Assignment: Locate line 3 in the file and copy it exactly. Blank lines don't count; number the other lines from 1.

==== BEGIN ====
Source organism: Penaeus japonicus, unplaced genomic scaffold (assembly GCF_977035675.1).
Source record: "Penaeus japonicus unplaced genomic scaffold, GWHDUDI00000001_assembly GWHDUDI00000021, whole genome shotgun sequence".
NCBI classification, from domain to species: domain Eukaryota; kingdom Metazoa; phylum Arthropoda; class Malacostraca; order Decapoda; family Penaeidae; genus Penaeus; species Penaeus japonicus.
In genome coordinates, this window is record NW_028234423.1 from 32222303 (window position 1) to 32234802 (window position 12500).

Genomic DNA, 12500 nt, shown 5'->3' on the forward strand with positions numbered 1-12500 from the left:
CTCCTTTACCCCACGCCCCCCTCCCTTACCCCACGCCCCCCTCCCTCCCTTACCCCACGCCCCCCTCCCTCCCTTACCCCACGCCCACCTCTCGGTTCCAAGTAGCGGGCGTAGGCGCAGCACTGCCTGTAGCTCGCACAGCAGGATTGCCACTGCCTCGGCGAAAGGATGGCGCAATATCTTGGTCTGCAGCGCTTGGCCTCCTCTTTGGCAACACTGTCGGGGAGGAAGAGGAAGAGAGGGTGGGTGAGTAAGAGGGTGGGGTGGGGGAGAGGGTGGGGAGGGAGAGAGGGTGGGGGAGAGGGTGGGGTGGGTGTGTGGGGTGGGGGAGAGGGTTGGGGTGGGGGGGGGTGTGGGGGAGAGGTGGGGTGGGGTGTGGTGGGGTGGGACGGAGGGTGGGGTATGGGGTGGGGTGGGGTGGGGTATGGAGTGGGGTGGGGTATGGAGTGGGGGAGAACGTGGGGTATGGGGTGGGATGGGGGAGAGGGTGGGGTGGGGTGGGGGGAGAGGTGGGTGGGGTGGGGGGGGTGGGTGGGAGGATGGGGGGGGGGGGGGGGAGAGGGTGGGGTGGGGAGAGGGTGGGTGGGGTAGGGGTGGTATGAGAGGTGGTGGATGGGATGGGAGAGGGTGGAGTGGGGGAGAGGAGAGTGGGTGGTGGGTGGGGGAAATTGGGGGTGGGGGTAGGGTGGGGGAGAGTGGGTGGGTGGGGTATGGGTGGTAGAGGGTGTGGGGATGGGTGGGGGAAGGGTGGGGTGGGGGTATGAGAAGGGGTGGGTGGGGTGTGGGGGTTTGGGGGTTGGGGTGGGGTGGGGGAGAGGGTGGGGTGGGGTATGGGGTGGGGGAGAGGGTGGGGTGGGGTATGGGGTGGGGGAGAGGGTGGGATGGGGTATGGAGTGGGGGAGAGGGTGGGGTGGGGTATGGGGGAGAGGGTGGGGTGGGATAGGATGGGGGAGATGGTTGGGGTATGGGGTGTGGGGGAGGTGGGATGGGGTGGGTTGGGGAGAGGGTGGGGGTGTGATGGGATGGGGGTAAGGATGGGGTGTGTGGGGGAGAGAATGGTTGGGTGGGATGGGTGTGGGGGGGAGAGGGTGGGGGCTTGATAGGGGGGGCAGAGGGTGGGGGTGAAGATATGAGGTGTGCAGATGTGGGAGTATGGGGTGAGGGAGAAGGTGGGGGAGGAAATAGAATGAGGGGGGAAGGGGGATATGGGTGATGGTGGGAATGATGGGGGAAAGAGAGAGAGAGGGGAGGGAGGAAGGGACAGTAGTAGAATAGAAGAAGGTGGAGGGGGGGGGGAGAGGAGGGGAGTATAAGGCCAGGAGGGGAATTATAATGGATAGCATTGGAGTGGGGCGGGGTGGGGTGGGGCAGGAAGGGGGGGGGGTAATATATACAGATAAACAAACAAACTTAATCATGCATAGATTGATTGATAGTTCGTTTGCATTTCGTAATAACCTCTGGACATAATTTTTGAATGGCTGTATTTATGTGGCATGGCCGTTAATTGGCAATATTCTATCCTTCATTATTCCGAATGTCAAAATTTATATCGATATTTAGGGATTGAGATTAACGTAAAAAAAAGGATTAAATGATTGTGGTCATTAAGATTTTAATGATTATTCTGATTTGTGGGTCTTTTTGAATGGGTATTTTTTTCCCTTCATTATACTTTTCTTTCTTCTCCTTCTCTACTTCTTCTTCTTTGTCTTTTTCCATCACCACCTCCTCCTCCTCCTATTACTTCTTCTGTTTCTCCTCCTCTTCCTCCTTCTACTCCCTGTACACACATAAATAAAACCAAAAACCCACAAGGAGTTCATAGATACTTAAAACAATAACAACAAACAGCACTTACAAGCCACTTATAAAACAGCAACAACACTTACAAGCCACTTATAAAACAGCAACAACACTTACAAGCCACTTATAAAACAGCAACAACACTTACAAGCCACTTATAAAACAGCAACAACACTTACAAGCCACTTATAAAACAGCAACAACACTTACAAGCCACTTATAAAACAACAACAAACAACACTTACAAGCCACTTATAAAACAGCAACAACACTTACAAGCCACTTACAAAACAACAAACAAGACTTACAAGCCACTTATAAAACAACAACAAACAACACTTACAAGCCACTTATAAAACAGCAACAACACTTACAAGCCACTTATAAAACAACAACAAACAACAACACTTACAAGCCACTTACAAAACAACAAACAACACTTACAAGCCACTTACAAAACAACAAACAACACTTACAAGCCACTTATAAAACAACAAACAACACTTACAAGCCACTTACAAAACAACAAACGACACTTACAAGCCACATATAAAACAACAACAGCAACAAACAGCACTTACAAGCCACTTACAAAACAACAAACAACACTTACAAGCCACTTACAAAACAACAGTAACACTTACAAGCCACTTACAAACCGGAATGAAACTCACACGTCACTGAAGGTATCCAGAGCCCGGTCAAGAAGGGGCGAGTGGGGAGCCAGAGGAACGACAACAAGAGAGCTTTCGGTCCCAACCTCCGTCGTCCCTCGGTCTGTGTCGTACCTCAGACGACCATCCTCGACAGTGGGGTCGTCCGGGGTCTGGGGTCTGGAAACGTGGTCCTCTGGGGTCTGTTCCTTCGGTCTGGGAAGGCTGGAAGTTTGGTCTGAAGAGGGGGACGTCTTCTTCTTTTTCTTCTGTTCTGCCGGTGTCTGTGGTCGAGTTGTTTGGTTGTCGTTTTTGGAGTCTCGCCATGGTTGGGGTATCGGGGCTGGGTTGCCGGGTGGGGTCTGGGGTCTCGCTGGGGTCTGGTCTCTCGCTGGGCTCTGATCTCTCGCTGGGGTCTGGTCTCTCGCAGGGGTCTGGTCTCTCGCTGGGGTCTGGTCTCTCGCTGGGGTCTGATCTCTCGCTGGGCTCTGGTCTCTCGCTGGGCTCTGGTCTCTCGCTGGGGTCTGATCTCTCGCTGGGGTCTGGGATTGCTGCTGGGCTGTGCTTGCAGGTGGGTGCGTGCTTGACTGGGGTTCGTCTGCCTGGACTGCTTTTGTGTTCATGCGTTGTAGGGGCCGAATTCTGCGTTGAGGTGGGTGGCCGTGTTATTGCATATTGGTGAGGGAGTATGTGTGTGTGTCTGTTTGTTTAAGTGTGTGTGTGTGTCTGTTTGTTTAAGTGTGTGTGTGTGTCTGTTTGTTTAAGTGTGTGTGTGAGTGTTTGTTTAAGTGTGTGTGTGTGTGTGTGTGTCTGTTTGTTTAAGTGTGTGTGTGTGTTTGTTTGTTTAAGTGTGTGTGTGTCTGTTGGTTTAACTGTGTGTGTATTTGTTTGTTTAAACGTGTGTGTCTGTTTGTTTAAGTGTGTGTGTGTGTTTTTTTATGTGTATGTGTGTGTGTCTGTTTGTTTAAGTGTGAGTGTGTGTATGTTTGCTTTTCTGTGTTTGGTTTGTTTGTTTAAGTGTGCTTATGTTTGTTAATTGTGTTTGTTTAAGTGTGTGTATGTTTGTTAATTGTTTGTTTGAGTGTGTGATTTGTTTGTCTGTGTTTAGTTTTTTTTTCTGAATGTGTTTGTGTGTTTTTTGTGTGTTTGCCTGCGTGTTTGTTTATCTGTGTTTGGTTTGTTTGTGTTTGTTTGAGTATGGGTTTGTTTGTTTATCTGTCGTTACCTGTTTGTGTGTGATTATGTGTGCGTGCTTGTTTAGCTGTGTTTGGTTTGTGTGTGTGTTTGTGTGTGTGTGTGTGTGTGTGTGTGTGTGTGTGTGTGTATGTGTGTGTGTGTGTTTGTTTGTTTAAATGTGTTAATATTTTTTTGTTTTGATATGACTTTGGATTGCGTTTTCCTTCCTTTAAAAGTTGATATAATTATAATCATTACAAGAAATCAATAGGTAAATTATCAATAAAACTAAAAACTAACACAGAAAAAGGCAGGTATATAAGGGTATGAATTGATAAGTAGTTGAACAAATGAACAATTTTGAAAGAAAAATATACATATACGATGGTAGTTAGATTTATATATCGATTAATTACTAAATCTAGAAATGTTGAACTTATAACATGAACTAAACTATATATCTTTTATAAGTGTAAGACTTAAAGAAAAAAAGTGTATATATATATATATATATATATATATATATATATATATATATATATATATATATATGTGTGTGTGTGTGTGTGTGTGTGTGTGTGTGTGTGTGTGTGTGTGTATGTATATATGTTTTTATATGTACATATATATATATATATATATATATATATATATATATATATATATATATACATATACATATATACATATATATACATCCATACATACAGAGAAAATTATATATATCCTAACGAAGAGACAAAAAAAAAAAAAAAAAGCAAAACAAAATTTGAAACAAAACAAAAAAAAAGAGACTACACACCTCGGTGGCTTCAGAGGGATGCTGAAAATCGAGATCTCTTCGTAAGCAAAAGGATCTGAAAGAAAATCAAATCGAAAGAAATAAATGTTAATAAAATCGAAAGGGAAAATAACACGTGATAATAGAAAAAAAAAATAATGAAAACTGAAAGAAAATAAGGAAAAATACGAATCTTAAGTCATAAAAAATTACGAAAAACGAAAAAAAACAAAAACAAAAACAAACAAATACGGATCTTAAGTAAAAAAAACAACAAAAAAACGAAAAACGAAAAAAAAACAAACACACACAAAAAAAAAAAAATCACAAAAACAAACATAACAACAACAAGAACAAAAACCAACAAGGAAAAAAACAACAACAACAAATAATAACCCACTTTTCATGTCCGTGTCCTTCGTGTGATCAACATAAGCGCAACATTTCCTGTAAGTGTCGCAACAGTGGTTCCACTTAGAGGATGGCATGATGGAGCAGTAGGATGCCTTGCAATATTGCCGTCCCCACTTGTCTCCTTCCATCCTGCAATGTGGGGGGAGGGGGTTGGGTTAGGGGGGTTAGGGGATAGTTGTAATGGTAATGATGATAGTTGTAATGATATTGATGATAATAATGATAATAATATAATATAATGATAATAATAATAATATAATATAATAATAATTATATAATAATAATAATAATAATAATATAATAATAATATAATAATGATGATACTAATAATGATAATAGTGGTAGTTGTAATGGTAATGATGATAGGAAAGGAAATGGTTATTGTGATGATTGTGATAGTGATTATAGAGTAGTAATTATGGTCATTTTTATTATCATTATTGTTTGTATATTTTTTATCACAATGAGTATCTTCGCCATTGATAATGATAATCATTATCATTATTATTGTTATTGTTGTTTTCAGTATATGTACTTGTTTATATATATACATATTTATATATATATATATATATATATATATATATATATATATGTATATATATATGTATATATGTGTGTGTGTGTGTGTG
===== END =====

NCBI classification, from domain to species: domain Eukaryota; kingdom Metazoa; phylum Arthropoda; class Malacostraca; order Decapoda; family Penaeidae; genus Penaeus; species Penaeus japonicus.